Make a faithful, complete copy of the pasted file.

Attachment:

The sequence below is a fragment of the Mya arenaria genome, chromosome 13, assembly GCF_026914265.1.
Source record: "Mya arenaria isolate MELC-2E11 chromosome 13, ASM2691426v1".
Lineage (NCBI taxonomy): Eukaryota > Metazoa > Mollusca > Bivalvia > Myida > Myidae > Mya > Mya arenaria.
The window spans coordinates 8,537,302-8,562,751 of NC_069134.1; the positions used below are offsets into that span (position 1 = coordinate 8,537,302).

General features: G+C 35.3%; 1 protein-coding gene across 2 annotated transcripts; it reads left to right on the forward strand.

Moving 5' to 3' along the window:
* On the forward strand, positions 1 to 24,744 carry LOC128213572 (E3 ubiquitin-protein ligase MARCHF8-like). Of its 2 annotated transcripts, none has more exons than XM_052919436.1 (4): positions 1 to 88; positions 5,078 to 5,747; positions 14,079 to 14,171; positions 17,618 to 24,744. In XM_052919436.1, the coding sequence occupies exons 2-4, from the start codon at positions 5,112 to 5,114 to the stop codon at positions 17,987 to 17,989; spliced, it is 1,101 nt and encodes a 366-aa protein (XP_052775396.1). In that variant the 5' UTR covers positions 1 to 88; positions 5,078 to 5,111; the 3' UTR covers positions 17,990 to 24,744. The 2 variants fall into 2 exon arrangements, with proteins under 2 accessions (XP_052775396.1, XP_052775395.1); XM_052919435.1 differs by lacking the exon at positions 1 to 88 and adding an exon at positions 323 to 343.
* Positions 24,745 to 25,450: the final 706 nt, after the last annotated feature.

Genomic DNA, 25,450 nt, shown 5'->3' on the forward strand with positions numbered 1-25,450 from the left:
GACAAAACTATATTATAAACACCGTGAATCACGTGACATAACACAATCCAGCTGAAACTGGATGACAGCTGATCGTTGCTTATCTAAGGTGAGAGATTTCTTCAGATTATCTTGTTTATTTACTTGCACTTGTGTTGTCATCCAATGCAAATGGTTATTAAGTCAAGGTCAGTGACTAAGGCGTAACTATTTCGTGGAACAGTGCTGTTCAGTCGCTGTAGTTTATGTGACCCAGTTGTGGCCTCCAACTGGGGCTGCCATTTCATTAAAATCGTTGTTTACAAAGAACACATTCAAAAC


The sequence below is a fragment of the Mya arenaria genome, chromosome 13, assembly GCF_026914265.1.
Source record: "Mya arenaria isolate MELC-2E11 chromosome 13, ASM2691426v1".
Lineage (NCBI taxonomy): Eukaryota > Metazoa > Mollusca > Bivalvia > Myida > Myidae > Mya > Mya arenaria.
The window spans coordinates 8,537,302-8,562,751 of NC_069134.1; the positions used below are offsets into that span (position 1 = coordinate 8,537,302).

General features: G+C 35.3%; 1 protein-coding gene across 2 annotated transcripts; it reads left to right on the forward strand.

Moving 5' to 3' along the window:
* On the forward strand, positions 1 to 24,744 carry LOC128213572 (E3 ubiquitin-protein ligase MARCHF8-like). Of its 2 annotated transcripts, none has more exons than XM_052919436.1 (4): positions 1 to 88; positions 5,078 to 5,747; positions 14,079 to 14,171; positions 17,618 to 24,744. In XM_052919436.1, the coding sequence occupies exons 2-4, from the start codon at positions 5,112 to 5,114 to the stop codon at positions 17,987 to 17,989; spliced, it is 1,101 nt and encodes a 366-aa protein (XP_052775396.1). In that variant the 5' UTR covers positions 1 to 88; positions 5,078 to 5,111; the 3' UTR covers positions 17,990 to 24,744. The 2 variants fall into 2 exon arrangements, with proteins under 2 accessions (XP_052775396.1, XP_052775395.1); XM_052919435.1 differs by lacking the exon at positions 1 to 88 and adding an exon at positions 323 to 343.
* Positions 24,745 to 25,450: the final 706 nt, after the last annotated feature.

Genomic DNA, 25,450 nt, shown 5'->3' on the forward strand with positions numbered 1-25,450 from the left:
GACAAAACTATATTATAAACACCGTGAATCACGTGACATAACACAATCCAGCTGAAACTGGATGACAGCTGATCGTTGCTTATCTAAGGTGAGAGATTTCTTCAGATTATCTTGTTTATTTACTTGCACTTGTGTTGTCATCCAATGCAAATGGTTATTAAGTCAAGGTCAGTGACTAAGGCGTAACTATTTCGTGGAACAGTGCTGTTCAGTCGCTGTAGTTTATGTGACCCAGTTGTGGCCTCCAACTGGGGCTGCCATTTCATTAAAATCGTTGTTTACAAAGAACACATTCAAAAC